Movement, Muscles, Minerals, and More…

Now that summer is here our motivation to get out and move our bodies is dramatically increased. The concert of movement includes muscles, tendons, joints, bones, and nerves. It is the health and coordination of these players which allow us to hike, bike, swim, kayak, and so on and so forth. So let’s check out this system of movement and explore ways to keep it healthy.

When we exercise, our goal is to achieve leaner muscle mass and increased endurance…in fact a complete exercise program should include strength, endurance and flexibility. In the initial stages of a new exercise routine there is a normal process of muscle fiber damage and repair; and this process often creates soreness, cramps, or stiffness. As we continue to use and overuse this system more complex problems including worn or degenerative joints may arise. Keeping the musculoskeletal system in balance is not easy, but movement is essential so don’t take it’s health for granted.

Our muscles are an intricate organization of cells specifically designed for energy use in order to create movement of joints and bones. The energy necessary for muscular contraction and relaxation ideally comes from a nutritious diet of adequate and balanced fats, proteins, and carbohydrates. The muscles prefer a fuel source of complex carbohydrates (whole grains and vegetables), although proteins are essential for muscle fiber building and repair. Vitamins and minerals also aid in cellular energy production. If you think of muscle cells as mini-factories, which take in carbohydrates to produce movement, vitamins and minerals are the factory workers making sure the process runs smoothly.

Two minerals essential for the contraction and relaxation of muscles are Calcium and Magnesium. When Calcium flows into muscle cells they begin to contract; with muscle relaxation (another key element to movement), Calcium flows out and is replaced with Magnesium. If you are experiencing muscle fatigue or cramping during or after exercise you may benefit from these minerals. Calcium can be found in leafy greens, grains, shellfish (especially clams and oysters), salmon and dairy products. Magnesium is rich in nuts and seeds, soybeans, grains, fish, blackstrap molasses and dairy products. If you use supplements you should be getting a 1:1 ratio of Calcium to Magnesium. Calcium is a widely promoted and often overused and unbalanced mineral; its suggested use for bone health is fairly one-sided overlooking the rich matrix of other minerals. Looking for a nutrient to help increase muscle energy? CoQ10 would be a good choice. This nutrient is an essential source of ATP production within all cells throughout the body, and although the body can produce it, deficiencies are possible. I recommend 100mg of CoQ10 in the morning with food.

Another essential to avoid muscle aches and pains is making time to stretch (flexibility). The most ideal time to stretch is when your muscles are already warm. Some gentle stretching can be done prior to a strength or endurance program. Once complete, however, those muscles are primed for a good round of stretching, so don’t forget to budget time at the end of your workout for this important aspect of movement. Never force or bounce a stretch, instead move into a position where you begin to feel tension or tugging and then use breathing and time to go further, not force. If you are unsure about the best stretches for you, there are many great classes, books, and professionals available to guide you.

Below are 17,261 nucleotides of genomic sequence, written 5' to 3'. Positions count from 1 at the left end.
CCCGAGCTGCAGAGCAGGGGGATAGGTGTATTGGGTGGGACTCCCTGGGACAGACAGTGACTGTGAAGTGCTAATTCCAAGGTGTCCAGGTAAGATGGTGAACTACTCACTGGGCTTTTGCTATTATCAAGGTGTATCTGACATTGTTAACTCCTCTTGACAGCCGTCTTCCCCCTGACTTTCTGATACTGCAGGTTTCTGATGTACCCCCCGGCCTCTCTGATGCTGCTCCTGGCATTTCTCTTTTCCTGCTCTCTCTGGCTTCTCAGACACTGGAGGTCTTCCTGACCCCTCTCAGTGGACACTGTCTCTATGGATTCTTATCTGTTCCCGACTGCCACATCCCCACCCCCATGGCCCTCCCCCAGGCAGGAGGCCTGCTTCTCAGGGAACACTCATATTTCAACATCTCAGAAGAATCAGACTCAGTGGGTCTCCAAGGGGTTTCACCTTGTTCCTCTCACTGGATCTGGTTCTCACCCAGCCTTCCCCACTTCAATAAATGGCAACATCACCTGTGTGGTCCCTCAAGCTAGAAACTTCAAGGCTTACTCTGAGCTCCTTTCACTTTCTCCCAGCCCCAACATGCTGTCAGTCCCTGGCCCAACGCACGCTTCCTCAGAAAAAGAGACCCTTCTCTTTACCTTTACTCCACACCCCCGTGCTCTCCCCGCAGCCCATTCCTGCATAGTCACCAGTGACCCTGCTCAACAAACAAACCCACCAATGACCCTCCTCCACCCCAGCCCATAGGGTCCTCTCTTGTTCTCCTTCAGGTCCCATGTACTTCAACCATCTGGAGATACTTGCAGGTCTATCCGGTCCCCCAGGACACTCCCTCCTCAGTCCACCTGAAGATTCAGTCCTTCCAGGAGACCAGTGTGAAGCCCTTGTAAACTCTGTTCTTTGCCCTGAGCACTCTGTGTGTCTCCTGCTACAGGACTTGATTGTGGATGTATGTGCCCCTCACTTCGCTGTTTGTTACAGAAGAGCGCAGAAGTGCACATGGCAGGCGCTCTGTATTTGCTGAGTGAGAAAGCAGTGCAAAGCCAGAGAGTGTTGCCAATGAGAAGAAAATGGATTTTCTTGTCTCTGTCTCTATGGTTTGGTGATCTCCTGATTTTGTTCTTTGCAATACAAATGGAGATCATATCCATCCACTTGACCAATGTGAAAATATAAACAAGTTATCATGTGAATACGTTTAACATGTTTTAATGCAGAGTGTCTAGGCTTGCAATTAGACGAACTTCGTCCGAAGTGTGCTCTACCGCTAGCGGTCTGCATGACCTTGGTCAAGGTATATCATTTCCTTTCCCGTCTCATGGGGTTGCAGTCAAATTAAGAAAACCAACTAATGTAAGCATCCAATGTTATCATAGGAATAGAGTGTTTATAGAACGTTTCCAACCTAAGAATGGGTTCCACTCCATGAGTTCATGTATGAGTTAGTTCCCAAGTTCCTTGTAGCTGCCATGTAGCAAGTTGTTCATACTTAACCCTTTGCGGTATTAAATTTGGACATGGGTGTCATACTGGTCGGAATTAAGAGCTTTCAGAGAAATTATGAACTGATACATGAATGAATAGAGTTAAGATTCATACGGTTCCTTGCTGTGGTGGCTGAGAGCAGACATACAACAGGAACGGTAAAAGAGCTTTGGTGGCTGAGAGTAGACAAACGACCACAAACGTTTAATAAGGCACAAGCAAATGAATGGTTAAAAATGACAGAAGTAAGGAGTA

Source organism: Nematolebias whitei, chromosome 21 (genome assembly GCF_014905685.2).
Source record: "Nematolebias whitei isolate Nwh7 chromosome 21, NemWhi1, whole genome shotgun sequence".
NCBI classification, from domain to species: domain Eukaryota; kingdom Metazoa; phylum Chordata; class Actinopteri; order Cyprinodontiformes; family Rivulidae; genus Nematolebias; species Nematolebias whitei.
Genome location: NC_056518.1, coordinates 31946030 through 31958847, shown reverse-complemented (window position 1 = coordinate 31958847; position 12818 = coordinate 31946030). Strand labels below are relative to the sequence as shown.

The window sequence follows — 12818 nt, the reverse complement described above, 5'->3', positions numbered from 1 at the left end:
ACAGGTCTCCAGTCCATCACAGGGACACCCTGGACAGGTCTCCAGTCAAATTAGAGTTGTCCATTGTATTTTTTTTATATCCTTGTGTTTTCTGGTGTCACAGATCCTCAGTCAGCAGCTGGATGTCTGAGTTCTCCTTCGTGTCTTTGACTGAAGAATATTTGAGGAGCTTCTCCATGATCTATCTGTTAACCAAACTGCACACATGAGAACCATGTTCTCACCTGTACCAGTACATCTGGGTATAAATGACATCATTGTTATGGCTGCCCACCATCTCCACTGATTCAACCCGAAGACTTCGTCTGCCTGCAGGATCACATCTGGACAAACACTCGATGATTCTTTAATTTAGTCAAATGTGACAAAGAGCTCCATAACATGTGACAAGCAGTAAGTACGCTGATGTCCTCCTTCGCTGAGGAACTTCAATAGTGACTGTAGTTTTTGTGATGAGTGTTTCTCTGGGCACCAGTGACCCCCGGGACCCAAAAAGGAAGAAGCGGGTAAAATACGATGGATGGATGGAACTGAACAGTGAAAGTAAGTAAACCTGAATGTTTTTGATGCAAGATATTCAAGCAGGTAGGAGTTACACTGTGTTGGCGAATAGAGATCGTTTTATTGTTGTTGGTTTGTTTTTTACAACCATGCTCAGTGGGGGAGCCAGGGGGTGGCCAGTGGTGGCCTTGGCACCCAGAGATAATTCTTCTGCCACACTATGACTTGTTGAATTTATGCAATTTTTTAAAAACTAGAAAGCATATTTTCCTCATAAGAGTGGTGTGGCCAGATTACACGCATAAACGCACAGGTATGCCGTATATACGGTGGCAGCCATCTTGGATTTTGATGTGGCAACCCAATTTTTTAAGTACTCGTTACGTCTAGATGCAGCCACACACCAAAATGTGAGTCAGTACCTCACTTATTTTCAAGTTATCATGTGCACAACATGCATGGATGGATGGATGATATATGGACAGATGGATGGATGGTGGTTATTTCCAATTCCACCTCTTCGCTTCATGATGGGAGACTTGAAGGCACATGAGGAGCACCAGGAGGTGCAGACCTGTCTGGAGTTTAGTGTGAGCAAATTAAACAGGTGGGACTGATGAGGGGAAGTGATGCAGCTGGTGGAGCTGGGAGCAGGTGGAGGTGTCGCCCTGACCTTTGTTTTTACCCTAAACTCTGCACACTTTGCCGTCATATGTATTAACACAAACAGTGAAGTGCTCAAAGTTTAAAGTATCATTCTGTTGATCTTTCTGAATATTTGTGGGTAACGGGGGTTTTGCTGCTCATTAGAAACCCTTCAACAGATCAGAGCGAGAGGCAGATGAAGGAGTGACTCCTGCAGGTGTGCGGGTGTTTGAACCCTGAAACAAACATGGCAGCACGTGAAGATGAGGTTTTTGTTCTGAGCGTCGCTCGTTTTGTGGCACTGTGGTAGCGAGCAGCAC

A commonly recommended soothing treatments for ailing muscles that is both easy and safe is an Epsom salt bath. Epsom salts are rich in Magnesium and by pouring two to four cups into a hot bath and soaking for 20 minutes you can relax both body and mind. If you have access to a sauna or steam room they are also an excellent deep acting treatment for muscle pains. If you are not at risk for stroke or have significant heart troubles, try alternating from the hot sauna to a cold shower to really get the blood moving. For an acute muscle injury or ache try rubbing some Arnica cream on the affected area and/or take a supplement called Bromelain. Bromelain is a pineapple enzyme which when taken away from food can break down inflammatory proteins, like those found in sore muscles. And as always drink plenty of water.

Let’s not overlook the joints; this is a point where two bones meet. There a variety of joints throughout the body. Some are simple like the attachment of the ribs to the breast bone, which experience relatively little movement. Some are complex like shoulders and hips which have a wide range of movement and responsibility. Joints are cushioned with fluid filled sacs, discs and cartilage depending on the joint. The ease and fluidity of movement of a joint is also assisted by good food choices, adequate water intake and proper movement. A top choice nutrient for joint health is omega 3 fatty acids, they help lubricate and reduce inflammation, a win-win. Adding 1000mg of a good quality fish oil can be an excellent therapy for joint problems.

When starting any new exercise routine set realistic goals and recognize your limits. If you do experience an injury, which does not resolve within three to five days, don’t suffer through it; go see someone who can help you heal. When you spend too long compensating for an injury it only compounds the problem. Exercise is a rewarding fountain of youth so get out and experience the benefits of movement today! Because as I like to say…DO something you love, BE with someone you love, EAT your vegetables, DRINK clean water, BREATHE deeply and MOVE your body EVERYDAY!!

About Tracy Erfling

Dr. Tracy Erfling is a naturopath physician in the Lower Columbia Region. Questions? erflingnd@hotmail.com